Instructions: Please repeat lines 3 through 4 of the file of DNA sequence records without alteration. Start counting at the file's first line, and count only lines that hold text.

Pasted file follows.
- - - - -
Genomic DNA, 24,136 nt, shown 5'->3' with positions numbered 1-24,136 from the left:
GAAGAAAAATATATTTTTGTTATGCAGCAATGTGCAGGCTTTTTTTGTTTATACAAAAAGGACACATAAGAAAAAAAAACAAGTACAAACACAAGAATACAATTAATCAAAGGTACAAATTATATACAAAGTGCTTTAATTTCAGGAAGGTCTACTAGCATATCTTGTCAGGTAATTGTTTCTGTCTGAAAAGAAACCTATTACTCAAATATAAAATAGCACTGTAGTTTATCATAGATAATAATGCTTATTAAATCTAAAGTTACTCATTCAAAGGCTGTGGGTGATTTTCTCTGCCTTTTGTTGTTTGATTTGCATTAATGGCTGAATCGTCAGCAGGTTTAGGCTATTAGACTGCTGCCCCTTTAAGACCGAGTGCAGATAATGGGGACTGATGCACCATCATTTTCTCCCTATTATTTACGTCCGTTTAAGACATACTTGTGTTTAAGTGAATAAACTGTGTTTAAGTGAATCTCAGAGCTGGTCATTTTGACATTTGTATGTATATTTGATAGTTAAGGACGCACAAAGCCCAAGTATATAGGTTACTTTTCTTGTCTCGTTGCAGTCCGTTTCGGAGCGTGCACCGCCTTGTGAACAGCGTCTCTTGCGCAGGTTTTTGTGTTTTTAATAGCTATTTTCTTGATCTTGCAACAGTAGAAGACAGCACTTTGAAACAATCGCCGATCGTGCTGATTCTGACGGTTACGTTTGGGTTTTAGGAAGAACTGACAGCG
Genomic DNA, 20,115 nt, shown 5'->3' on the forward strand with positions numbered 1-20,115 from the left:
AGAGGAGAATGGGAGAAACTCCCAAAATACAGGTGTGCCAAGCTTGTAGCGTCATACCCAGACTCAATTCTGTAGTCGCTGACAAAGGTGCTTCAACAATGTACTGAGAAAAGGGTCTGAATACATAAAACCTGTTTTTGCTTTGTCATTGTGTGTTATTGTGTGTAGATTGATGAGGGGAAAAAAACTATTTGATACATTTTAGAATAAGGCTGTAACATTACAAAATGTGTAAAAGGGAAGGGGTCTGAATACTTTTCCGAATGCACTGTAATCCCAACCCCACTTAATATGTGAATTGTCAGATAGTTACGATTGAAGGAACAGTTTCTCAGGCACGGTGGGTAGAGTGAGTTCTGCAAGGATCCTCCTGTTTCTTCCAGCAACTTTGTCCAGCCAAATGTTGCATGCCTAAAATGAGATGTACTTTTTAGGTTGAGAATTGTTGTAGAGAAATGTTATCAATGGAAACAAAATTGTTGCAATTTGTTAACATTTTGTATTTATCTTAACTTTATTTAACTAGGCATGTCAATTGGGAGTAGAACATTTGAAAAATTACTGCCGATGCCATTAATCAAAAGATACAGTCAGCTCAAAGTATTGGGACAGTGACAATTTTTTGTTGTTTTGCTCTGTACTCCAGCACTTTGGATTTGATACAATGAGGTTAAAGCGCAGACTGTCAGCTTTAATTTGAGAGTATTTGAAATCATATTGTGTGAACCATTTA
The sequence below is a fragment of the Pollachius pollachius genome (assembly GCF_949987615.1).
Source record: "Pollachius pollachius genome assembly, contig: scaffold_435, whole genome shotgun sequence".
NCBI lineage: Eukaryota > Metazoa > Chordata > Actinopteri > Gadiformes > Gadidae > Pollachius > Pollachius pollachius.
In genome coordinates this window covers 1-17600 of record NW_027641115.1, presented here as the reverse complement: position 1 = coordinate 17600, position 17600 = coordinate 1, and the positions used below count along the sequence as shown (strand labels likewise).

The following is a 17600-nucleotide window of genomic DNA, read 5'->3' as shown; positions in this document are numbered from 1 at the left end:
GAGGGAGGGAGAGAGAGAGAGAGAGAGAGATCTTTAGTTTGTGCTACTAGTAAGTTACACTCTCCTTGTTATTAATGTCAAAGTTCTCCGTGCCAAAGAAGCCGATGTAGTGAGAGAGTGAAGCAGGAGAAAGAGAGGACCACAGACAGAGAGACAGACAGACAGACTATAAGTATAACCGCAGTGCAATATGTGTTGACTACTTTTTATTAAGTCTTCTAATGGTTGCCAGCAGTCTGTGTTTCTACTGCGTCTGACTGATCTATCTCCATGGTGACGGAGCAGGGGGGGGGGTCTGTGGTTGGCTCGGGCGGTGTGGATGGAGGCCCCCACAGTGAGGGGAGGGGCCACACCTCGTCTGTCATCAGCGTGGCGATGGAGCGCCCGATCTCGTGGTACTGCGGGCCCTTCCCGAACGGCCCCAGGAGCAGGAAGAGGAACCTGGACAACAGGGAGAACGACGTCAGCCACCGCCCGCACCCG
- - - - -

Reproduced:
Genomic DNA, 20,115 nt, shown 5'->3' on the forward strand with positions numbered 1-20,115 from the left:
AGAGGAGAATGGGAGAAACTCCCAAAATACAGGTGTGCCAAGCTTGTAGCGTCATACCCAGACTCAATTCTGTAGTCGCTGACAAAGGTGCTTCAACAATGTACTGAGAAAAGGGTCTGAATACATAAAACCTGTTTTTGCTTTGTCATTGTGTGTTATTGTGTGTAGATTGATGAGGGGAAAAAAACTATTTGATACATTTTAGAATAAGGCTGTAACATTACAAAATGTGTAAAAGGGAAGGGGTCTGAATACTTTTCCGAATGCACTGTAATCCCAACCCCACTTAATATGTGAATTGTCAGATAGTTACGATTGAAGGAACAGTTTCTCAGGCACGGTGGGTAGAGTGAGTTCTGCAAGGATCCTCCTGTTTCTTCCAGCAACTTTGTCCAGCCAAATGTTGCATGCCTAAAATGAGATGTACTTTTTAGGTTGAGAATTGTTGTAGAGAAATGTTATCAATGGAAACAAAATTGTTGCAATTTGTTAACATTTTGTATTTATCTTAACTTTATTTAACTAGGCATGTCAATTGGGAGTAGAACATTTGAAAAATTACTGCCGATGCCATTAATCAAAAGATACAGTCAGCTCAAAGTATTGGGACAGTGACAATTTTTTGTTGTTTTGCTCTGTACTCCAGCACTTTGGATTTGATACAATGAGGTTAAAGCGCAGACTGTCAGCTTTAATTTGAGAGTATTTGAAATCATATTGTGTGAACCATTTA